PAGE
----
BARNARD, Vt. — Former FBI director Louis Freeh was seriously injured in a car crash Monday afternoon in Barnard, the Vermont State Police confirmed Monday night.
State police in Royalton received a 911 call at 12:16 p.m. regarding a one-vehicle crash near 2762 Vermont 12. Troopers responded, along with rescue and fire personnel from the Barnard area.
Freeh, 64, of Wilmington, Del., was airlifted from Barnard to Dartmouth-Hitchcock Medical Center in Lebanon, N.H., for treatment, police said. He has a summer home in Barnard.
A spokesman from Dartmouth-Hitchcock said he could neither confirm nor deny whether Freeh was at the hospital, because Freeh's name was absent from a list of patients whose information could be released to the media.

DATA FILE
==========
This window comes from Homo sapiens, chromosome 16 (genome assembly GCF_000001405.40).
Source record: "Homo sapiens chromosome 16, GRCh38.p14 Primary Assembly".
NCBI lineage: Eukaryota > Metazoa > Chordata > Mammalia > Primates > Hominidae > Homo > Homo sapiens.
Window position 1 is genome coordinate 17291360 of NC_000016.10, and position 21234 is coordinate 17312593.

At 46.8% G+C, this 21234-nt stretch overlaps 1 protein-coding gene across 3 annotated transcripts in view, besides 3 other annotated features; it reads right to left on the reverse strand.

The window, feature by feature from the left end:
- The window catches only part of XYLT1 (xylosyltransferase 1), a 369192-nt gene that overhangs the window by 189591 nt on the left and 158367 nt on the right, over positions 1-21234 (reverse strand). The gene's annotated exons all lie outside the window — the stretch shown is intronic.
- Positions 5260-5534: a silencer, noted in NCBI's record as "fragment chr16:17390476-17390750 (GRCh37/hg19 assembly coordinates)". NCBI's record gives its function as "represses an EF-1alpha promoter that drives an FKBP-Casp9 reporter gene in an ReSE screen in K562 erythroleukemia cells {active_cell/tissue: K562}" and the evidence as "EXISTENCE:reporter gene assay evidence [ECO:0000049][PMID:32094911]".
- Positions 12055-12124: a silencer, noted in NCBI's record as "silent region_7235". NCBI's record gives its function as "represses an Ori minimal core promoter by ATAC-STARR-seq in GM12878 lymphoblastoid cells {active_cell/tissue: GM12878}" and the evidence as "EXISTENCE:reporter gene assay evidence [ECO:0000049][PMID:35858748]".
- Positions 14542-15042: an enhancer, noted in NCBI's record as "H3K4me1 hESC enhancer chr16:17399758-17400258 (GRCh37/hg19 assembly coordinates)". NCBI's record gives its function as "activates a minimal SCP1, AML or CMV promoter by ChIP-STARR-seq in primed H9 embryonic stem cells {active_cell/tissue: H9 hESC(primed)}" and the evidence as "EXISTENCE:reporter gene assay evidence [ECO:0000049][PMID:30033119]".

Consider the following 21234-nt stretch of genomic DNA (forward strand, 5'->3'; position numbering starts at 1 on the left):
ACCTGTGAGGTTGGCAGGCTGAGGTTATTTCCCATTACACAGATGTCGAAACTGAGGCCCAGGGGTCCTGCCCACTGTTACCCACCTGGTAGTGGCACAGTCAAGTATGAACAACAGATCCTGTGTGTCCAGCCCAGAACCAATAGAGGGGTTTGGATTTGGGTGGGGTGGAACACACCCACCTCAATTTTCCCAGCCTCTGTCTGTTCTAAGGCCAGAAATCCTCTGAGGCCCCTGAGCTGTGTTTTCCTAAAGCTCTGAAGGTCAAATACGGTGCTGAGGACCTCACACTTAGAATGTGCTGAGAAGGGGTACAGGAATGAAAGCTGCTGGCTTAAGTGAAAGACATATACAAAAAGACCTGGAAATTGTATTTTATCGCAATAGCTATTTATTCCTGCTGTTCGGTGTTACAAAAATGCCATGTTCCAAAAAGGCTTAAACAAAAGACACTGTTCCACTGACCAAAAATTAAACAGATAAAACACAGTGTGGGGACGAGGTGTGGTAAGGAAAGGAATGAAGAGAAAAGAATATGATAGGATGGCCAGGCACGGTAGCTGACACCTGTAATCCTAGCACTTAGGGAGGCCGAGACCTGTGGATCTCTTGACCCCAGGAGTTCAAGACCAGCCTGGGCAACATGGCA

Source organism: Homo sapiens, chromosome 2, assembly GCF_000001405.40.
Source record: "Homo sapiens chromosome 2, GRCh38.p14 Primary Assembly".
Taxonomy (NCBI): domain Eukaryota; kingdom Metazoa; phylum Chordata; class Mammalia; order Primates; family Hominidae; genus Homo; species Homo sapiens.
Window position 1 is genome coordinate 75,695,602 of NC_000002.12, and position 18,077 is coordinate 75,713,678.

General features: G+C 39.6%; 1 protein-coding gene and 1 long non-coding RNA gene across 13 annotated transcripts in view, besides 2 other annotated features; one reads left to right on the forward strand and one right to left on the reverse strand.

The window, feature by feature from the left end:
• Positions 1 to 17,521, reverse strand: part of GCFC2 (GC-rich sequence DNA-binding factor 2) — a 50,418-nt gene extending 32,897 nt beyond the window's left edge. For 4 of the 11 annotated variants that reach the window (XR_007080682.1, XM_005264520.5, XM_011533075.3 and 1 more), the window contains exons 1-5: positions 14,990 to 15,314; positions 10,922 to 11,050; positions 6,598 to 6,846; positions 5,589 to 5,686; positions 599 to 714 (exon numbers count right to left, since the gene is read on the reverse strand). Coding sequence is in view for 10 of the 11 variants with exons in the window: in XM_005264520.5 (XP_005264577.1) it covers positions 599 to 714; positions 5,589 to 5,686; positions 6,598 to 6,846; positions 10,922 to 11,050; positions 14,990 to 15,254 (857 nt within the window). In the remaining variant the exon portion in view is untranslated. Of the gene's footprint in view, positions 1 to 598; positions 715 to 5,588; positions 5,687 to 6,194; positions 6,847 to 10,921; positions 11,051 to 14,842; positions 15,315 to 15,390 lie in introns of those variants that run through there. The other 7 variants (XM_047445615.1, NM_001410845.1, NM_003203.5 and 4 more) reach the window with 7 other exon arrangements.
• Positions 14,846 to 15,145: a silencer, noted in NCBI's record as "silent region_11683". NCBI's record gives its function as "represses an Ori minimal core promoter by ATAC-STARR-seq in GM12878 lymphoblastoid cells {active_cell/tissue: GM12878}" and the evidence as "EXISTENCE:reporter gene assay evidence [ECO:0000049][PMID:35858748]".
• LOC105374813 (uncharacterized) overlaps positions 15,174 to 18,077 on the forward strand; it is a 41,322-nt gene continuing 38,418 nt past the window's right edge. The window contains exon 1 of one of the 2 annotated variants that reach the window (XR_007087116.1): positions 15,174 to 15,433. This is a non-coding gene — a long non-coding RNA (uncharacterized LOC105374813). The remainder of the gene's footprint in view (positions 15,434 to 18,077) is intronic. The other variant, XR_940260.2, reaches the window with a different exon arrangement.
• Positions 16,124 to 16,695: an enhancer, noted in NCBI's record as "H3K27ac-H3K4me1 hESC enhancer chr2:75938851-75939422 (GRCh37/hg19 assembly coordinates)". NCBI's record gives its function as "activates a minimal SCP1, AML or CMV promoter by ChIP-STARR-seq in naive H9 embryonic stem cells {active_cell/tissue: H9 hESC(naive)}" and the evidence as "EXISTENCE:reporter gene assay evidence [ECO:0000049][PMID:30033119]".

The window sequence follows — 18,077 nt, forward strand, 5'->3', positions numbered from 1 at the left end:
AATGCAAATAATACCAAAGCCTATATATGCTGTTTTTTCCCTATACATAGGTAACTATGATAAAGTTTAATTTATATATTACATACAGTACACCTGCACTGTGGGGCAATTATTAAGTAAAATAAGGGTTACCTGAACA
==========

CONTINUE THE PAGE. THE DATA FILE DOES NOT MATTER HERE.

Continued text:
Freeh was the FBI's director from 1993 to 2001. He oversaw some of the largest and most complex investigations in the FBI's history, including the crash of TWA 800, the Centennial Olympic Park bombing, the Unabomber, the spy case against the FBI's own Robert Hanssen, and the Khobar Towers bombing.
More recently, he was hired by Penn State to examine the handling of child sex abuse complaints involving former assistant football coach Jerry Sandusky.
Note: Freeh made it his mission to prevent an award of Executive Clemency to Leonard Peltier during the Clinton Administration.